A poem of gentle satire, John Updike's "Ex-Basketball Player" is a narrative about the former hero of a small town who is now a tragic figure lost in a mundane routine life. With the use of iambic pentameter, a metric form which most closely imitates prose, Updike's poem is in five stanzas, a form, perhaps, imitative of a high school essay.
This narrative progresses from a presentation of the setting--
Pearl Avenue runs past the high school lot,
Bends with the trolley tracks, and stops, cut off--
that mirrors the life of Flick Webb, whose fame and success has also been "cut off" by his failure to attain anything more than a position as a gas station attendant to his own "cut-off" life in which Flick merely goes from Berth's Garage to Mae's lunchenette.
Interestingly, Updike's use of colloquial language becomes symbolic of Flick's condition: The rubber "elbows" of the gas pumps "hanging loose" and Flick's idle time as he "hangs around" Mae's luncheonette suggest the "dead-end" condition of the ex-basketball player's life.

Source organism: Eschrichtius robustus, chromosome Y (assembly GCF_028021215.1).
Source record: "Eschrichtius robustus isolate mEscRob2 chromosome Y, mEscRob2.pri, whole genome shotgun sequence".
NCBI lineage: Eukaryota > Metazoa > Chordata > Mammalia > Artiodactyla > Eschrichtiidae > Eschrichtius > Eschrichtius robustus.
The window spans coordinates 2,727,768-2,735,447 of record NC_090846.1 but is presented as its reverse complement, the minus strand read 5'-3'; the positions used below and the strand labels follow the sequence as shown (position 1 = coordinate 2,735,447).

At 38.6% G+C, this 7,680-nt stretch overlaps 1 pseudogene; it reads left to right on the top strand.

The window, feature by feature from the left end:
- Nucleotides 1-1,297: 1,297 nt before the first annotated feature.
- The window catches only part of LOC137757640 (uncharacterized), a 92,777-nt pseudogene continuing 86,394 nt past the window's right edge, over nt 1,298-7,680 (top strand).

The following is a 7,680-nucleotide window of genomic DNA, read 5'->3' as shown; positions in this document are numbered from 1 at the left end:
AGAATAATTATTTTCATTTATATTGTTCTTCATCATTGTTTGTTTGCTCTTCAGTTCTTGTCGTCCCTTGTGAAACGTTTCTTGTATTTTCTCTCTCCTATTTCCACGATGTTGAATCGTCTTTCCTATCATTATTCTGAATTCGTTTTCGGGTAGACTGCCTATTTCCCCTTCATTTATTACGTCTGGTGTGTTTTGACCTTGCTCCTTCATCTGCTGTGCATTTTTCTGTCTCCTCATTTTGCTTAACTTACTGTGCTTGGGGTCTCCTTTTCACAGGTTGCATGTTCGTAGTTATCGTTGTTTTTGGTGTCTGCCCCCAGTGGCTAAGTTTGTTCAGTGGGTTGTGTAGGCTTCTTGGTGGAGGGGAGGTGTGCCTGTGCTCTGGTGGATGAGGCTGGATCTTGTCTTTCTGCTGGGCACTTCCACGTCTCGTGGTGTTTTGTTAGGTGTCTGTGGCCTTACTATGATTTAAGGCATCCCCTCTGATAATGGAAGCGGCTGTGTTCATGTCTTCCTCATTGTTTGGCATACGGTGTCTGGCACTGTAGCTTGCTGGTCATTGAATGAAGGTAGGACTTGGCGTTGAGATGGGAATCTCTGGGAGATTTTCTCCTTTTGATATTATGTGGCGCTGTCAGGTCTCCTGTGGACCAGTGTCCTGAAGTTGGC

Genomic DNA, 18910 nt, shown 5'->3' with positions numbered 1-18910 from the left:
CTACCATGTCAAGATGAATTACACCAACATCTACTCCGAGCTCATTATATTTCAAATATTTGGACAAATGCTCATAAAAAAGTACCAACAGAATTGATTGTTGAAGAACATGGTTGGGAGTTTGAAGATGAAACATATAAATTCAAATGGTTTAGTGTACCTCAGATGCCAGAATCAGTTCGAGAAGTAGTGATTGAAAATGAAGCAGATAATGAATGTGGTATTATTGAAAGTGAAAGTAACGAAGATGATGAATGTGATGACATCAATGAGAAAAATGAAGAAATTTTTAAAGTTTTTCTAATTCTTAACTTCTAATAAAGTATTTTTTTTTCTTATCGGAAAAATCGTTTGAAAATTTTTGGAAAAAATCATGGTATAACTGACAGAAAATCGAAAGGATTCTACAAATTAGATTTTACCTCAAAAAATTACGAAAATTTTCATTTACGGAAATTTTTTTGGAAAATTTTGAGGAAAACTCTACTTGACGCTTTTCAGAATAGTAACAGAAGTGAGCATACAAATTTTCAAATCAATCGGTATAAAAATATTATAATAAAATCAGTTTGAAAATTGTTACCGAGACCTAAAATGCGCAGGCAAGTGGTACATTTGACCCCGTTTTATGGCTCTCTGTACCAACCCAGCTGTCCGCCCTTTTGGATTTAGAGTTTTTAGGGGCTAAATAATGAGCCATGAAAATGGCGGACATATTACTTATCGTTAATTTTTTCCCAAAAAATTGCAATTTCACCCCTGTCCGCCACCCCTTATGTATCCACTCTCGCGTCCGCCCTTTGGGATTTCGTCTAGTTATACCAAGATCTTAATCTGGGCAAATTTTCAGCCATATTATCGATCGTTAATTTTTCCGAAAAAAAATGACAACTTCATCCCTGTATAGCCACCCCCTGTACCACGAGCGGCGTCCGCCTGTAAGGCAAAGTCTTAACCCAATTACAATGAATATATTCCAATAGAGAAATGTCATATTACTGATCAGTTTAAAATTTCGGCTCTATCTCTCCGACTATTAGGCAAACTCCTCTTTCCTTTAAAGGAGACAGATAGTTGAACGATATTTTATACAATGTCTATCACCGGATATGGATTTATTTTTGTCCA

Truly, as F. Scott Fitzgerald has written, "Show me a hero and I will write you a tragedy," the one-time hero of the town whose hands "were like wild birds," now is a tragic figure who merely "dribble[s] an inner tube" and "play[s] pinball" to the
...bright applauding tiers
Of Necco Wafers, Nibs, and Juju Beads.
Like the snack items of no worthy food value, Flick Webb, moves in the poem from having once been the "best," to now being of little worth to the small town.